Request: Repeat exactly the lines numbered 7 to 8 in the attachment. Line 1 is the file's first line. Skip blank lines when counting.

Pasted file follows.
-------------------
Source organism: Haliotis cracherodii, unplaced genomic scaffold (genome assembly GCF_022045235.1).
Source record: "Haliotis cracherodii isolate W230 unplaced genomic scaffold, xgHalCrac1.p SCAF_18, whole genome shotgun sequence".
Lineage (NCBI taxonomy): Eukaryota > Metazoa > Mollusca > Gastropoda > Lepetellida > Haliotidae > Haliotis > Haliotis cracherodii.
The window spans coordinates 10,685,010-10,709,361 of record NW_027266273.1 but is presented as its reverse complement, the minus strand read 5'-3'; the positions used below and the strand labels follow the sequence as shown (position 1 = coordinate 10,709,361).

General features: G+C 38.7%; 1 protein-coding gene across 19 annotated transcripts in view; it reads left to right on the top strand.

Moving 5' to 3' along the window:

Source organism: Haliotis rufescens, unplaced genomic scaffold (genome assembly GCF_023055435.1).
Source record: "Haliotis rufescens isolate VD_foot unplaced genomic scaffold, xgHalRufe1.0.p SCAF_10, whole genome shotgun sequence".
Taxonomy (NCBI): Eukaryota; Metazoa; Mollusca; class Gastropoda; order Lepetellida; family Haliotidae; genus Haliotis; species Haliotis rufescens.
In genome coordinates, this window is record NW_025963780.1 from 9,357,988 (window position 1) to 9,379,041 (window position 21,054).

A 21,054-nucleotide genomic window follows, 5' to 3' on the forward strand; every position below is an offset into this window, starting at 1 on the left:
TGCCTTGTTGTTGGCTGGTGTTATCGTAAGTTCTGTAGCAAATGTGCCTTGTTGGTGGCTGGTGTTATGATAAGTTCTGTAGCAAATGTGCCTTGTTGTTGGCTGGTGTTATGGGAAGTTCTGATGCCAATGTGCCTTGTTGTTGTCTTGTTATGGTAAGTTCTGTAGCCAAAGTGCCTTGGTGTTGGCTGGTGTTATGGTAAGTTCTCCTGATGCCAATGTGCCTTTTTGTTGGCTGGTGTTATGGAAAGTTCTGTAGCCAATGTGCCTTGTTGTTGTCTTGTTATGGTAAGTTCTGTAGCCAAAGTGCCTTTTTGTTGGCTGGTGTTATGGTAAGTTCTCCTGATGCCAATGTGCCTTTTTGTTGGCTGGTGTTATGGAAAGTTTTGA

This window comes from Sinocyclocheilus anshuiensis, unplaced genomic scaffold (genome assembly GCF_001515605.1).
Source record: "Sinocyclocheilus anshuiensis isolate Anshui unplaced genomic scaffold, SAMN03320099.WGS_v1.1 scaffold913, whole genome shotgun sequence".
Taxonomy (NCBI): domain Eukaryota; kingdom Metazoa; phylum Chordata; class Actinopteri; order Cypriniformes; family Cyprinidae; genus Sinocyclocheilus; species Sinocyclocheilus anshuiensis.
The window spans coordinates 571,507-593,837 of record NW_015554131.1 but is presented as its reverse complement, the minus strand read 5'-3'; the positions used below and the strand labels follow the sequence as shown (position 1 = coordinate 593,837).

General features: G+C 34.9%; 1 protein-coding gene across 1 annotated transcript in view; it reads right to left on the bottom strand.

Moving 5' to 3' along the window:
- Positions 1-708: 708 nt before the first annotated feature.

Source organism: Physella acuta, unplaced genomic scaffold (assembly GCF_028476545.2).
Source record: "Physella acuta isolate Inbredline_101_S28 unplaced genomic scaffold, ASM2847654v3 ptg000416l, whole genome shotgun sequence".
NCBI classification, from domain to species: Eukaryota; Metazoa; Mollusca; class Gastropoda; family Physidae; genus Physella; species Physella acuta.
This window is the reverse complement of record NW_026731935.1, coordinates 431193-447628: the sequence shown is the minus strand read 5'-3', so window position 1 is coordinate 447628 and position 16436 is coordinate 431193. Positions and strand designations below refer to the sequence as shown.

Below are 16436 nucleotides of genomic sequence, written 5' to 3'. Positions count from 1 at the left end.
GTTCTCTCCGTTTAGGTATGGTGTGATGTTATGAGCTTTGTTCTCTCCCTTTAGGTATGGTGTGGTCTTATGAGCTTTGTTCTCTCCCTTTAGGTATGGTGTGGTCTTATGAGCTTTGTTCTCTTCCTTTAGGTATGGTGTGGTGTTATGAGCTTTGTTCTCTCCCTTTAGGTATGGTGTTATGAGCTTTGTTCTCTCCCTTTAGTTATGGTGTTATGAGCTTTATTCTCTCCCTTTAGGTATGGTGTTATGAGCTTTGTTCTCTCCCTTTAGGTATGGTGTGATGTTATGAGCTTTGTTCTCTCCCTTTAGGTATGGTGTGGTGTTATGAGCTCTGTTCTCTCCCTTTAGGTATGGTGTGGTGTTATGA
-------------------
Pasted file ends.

Source organism: Haliotis rufescens, unplaced genomic scaffold (genome assembly GCF_023055435.1).
Source record: "Haliotis rufescens isolate VD_foot unplaced genomic scaffold, xgHalRufe1.0.p SCAF_10, whole genome shotgun sequence".